September 23, 2020

Arab Bank Found Liable for Terror Support


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arab-bank-hqBy Andrew Keshner, From New York Law Journal

Arab Bank is civilly liable for the material support of 24 Hamas terror attacks during several years of unrest in Israel, a federal jury decided Monday.

After almost two days of deliberations, capping a five-week trial, an Eastern District jury agreed with terrorism victim plaintiffs, determining the bank knew some of its customers had ties to Hamas. Moreover, the jury concluded transactions handled by the bank played a substantial role in the chain of events leading to attacks from 2001 to 2004.

Linde v. Arab Bank, 04-CV-2799, is believed to be the first case in which a financial institution stood trial for violating civil provisions in the Anti-Terrorism Act.

Lawyers for some 300 victims immediately praised the verdict in the liability-only trial, but the Jordanian bank pledged to appeal.

The verdict came after 10 years of hard-fought litigation.

Gary Osen of Osen LLC called the jury’s decision “an enormous milestone. The question now is how the rest of the financial world, regulators and governments will deal with Arab Bank.” He noted that financial institutions such as Wells Fargo and HSBC were correspondent banks with Arab Bank, which had nearly $50 billion in assets last year and more than 600 branches worldwide.

To be able to call the families of victims and tell them about the verdict and “some accountability means the world,” Osen said.

Mark Werbner of Sayles Werbner in Dallas said he could not hold back tears when the verdict was announced. “The message here is when banks open their doors to terrorists, they are going to be held accountable.”

But the bank in a statement said, “Arab Bank believes it will ultimately prevail in this case. The trial was infected by scores of errors, and the bank has very strong grounds for appeal. It will seek prompt review by the Second Circuit.”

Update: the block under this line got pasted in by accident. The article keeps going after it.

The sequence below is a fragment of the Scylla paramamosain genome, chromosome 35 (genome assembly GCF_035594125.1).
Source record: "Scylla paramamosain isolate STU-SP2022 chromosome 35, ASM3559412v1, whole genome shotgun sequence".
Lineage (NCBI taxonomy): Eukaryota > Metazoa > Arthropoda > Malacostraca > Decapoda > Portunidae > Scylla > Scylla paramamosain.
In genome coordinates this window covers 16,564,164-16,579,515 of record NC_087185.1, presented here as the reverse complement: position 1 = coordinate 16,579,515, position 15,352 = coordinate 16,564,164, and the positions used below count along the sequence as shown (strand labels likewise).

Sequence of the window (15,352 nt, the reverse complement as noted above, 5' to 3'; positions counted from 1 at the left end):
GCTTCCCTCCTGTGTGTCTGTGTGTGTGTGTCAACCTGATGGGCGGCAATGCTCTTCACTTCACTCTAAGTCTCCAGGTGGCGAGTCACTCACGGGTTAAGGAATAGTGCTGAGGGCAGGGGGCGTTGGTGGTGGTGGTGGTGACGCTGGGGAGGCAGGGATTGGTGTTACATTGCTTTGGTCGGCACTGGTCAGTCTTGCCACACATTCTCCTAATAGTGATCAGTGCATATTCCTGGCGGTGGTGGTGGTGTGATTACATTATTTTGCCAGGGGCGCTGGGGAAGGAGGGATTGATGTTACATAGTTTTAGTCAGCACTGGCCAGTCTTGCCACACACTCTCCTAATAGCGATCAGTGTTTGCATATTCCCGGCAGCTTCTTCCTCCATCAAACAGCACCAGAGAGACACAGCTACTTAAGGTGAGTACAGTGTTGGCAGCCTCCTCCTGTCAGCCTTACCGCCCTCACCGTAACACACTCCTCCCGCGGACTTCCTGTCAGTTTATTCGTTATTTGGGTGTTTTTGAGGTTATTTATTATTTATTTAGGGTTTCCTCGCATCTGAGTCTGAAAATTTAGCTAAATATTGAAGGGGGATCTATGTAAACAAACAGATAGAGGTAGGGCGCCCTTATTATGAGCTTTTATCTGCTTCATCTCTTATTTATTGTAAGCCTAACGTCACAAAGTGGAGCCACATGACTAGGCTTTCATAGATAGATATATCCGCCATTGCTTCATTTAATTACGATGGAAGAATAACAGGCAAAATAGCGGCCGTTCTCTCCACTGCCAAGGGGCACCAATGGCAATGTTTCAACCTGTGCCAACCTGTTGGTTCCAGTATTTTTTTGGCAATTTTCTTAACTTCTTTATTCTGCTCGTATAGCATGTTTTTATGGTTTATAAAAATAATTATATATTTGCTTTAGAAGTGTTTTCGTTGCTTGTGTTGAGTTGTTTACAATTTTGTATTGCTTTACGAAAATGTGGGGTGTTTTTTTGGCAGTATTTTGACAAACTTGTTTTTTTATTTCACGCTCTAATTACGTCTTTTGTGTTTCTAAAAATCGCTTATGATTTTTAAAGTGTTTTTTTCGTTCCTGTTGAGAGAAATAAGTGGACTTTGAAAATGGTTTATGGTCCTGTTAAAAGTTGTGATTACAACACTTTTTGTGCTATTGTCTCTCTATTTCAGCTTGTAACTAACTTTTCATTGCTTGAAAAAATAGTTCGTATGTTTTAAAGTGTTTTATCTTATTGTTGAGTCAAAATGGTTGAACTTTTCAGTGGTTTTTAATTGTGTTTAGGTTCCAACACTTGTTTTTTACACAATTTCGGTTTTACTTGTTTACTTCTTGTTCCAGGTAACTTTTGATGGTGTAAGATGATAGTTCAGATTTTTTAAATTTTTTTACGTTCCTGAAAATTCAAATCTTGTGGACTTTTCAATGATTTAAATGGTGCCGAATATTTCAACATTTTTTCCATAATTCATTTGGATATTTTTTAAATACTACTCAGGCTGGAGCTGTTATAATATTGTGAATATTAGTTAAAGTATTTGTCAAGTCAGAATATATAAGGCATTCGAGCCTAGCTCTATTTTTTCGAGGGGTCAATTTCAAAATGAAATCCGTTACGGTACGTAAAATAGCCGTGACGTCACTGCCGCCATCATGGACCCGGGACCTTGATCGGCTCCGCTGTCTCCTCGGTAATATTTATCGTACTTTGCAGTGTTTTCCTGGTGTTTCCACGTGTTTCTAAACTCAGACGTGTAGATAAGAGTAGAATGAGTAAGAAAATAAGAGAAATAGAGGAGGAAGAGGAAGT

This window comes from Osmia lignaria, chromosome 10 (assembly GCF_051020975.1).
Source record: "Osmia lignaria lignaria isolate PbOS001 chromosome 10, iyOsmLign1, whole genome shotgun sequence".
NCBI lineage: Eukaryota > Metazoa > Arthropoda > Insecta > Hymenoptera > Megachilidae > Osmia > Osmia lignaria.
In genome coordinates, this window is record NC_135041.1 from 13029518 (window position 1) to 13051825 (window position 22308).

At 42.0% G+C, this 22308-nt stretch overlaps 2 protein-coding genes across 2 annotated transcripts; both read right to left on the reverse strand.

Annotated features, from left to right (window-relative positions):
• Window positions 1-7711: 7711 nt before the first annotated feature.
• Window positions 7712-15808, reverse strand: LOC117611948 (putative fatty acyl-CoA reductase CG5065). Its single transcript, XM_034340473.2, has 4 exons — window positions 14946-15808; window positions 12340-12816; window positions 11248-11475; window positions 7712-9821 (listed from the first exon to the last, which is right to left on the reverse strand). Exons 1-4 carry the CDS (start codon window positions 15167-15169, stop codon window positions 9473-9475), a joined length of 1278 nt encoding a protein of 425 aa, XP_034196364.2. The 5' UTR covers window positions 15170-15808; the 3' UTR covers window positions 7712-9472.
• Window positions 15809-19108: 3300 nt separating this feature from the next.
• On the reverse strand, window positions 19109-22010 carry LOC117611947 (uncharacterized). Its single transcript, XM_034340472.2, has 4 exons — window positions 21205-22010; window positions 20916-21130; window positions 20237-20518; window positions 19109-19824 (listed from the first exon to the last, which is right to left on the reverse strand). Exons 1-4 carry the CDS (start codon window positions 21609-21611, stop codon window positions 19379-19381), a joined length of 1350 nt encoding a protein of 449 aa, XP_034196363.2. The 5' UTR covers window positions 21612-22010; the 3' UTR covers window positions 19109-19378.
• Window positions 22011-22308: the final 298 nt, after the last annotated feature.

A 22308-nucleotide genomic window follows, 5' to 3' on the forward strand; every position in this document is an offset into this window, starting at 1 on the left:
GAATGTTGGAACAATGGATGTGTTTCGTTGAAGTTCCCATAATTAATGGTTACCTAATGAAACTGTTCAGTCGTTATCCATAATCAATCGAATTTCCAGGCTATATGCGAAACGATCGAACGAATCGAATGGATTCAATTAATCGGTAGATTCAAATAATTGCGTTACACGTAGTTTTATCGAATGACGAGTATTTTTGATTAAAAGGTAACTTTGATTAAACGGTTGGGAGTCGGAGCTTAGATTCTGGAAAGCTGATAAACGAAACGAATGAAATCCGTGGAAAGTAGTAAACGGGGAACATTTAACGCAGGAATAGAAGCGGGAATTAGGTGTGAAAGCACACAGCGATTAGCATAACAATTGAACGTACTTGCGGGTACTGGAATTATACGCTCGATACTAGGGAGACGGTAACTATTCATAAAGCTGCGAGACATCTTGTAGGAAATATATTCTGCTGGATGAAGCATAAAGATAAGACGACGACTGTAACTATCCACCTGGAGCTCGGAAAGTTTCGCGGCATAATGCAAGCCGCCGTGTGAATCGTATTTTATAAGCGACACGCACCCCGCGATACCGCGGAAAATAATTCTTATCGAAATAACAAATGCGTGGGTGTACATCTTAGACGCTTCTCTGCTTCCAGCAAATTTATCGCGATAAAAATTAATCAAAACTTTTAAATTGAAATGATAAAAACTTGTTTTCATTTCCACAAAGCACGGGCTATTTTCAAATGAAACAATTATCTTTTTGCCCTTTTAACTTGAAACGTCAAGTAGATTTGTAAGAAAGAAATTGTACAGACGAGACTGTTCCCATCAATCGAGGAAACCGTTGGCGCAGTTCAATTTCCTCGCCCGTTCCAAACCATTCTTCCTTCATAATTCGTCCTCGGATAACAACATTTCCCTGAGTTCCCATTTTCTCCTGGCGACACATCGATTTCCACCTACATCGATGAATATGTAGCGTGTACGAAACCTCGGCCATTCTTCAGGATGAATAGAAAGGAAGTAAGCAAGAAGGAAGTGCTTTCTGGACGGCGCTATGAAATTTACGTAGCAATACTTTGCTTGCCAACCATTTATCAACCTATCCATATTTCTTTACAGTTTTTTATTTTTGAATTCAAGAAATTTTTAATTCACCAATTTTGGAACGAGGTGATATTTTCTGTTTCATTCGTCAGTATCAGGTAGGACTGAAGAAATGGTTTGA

The bank slammed a pretrial sanction over its failure to produce certain records—a punishment the U.S. Solicitor General’s Office faulted in litigation leading up to Monday’s verdict.

In its statement, the bank said it “predicted that any proceeding conducted under the district court’s improper sanctions, which the U.S. government found to be ‘erroneous,’ would be nothing more than a show trial.”

As he left the courtroom, Shand Stephens, a partner at DLA Piper who represented the bank, called the plaintiffs’ evidence “a mile wide and an inch deep.”

He continued, “evidence this thin would never have resulted in a verdict unless there were errors in the admission of evidence, errors in the instruction and errors in imposing a sanction that the U.S. government has already told the Supreme Court was improper.”

After the jury was excused, Eastern District Judge Brian Cogan (See Profile), who presided over the trial, said “the case is a long way from over” and added he would schedule a status conference in the next few weeks. Cogan had complimented the work of the jury and said that only in the United States would a trial like this go to a jury.